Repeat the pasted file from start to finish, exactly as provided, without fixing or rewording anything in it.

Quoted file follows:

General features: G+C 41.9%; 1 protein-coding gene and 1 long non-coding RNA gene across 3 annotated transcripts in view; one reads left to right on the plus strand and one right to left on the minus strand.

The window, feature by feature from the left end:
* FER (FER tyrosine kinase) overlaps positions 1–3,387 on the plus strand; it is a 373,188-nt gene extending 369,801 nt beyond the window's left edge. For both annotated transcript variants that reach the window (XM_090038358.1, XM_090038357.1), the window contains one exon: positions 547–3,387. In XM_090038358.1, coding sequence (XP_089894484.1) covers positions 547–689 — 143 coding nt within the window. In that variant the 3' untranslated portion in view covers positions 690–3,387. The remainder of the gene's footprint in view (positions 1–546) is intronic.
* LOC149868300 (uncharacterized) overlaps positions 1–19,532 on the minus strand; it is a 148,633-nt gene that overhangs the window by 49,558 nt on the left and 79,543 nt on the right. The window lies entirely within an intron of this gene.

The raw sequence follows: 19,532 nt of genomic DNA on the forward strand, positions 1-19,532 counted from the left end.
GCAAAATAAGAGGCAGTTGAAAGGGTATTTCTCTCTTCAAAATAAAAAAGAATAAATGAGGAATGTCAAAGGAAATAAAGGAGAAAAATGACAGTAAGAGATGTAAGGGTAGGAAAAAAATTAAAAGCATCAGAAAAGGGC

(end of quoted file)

General features: G+C 41.9%; 1 protein-coding gene and 1 long non-coding RNA gene across 3 annotated transcripts in view; one reads left to right on the plus strand and one right to left on the minus strand.

The window, feature by feature from the left end:
* FER (FER tyrosine kinase) overlaps positions 1–3,387 on the plus strand; it is a 373,188-nt gene extending 369,801 nt beyond the window's left edge. For both annotated transcript variants that reach the window (XM_090038358.1, XM_090038357.1), the window contains one exon: positions 547–3,387. In XM_090038358.1, coding sequence (XP_089894484.1) covers positions 547–689 — 143 coding nt within the window. In that variant the 3' untranslated portion in view covers positions 690–3,387. The remainder of the gene's footprint in view (positions 1–546) is intronic.
* LOC149868300 (uncharacterized) overlaps positions 1–19,532 on the minus strand; it is a 148,633-nt gene that overhangs the window by 49,558 nt on the left and 79,543 nt on the right. The window lies entirely within an intron of this gene.

The raw sequence follows: 19,532 nt of genomic DNA on the forward strand, positions 1-19,532 counted from the left end.
GCAAAATAAGAGGCAGTTGAAAGGGTATTTCTCTCTTCAAAATAAAAAAGAATAAATGAGGAATGTCAAAGGAAATAAAGGAGAAAAATGACAGTAAGAGATGTAAGGGTAGGAAAAAAATTAAAAGCATCAGAAAAGGGC